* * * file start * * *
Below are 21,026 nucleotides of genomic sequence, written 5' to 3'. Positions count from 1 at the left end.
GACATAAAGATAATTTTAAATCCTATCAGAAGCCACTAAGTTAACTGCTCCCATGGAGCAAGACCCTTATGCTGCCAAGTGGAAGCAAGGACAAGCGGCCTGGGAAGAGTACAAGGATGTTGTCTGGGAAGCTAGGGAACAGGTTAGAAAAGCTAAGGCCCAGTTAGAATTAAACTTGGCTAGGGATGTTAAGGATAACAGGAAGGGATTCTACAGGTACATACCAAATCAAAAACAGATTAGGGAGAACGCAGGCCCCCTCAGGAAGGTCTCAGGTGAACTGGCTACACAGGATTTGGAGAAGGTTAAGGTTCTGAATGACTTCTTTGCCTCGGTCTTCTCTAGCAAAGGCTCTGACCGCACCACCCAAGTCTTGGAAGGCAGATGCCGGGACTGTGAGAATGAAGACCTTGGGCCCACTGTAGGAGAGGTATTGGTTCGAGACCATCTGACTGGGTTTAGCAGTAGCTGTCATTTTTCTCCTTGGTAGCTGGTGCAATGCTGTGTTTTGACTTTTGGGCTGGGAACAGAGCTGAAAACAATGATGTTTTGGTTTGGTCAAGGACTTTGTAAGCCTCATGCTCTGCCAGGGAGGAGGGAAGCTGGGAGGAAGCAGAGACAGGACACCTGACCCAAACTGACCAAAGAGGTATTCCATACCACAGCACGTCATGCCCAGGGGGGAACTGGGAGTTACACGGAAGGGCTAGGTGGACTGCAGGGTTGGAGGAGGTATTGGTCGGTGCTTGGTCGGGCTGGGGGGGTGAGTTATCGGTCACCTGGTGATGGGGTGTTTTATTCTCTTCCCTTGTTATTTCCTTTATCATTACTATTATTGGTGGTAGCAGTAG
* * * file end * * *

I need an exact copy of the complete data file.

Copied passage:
Below are 21,026 nucleotides of genomic sequence, written 5' to 3'. Positions count from 1 at the left end.
GACATAAAGATAATTTTAAATCCTATCAGAAGCCACTAAGTTAACTGCTCCCATGGAGCAAGACCCTTATGCTGCCAAGTGGAAGCAAGGACAAGCGGCCTGGGAAGAGTACAAGGATGTTGTCTGGGAAGCTAGGGAACAGGTTAGAAAAGCTAAGGCCCAGTTAGAATTAAACTTGGCTAGGGATGTTAAGGATAACAGGAAGGGATTCTACAGGTACATACCAAATCAAAAACAGATTAGGGAGAACGCAGGCCCCCTCAGGAAGGTCTCAGGTGAACTGGCTACACAGGATTTGGAGAAGGTTAAGGTTCTGAATGACTTCTTTGCCTCGGTCTTCTCTAGCAAAGGCTCTGACCGCACCACCCAAGTCTTGGAAGGCAGATGCCGGGACTGTGAGAATGAAGACCTTGGGCCCACTGTAGGAGAGGTATTGGTTCGAGACCATCTGACTGGGTTTAGCAGTAGCTGTCATTTTTCTCCTTGGTAGCTGGTGCAATGCTGTGTTTTGACTTTTGGGCTGGGAACAGAGCTGAAAACAATGATGTTTTGGTTTGGTCAAGGACTTTGTAAGCCTCATGCTCTGCCAGGGAGGAGGGAAGCTGGGAGGAAGCAGAGACAGGACACCTGACCCAAACTGACCAAAGAGGTATTCCATACCACAGCACGTCATGCCCAGGGGGGAACTGGGAGTTACACGGAAGGGCTAGGTGGACTGCAGGGTTGGAGGAGGTATTGGTCGGTGCTTGGTCGGGCTGGGGGGGTGAGTTATCGGTCACCTGGTGATGGGGTGTTTTATTCTCTTCCCTTGTTATTTCCTTTATCATTACTATTATTGGTGGTAGCAGTAG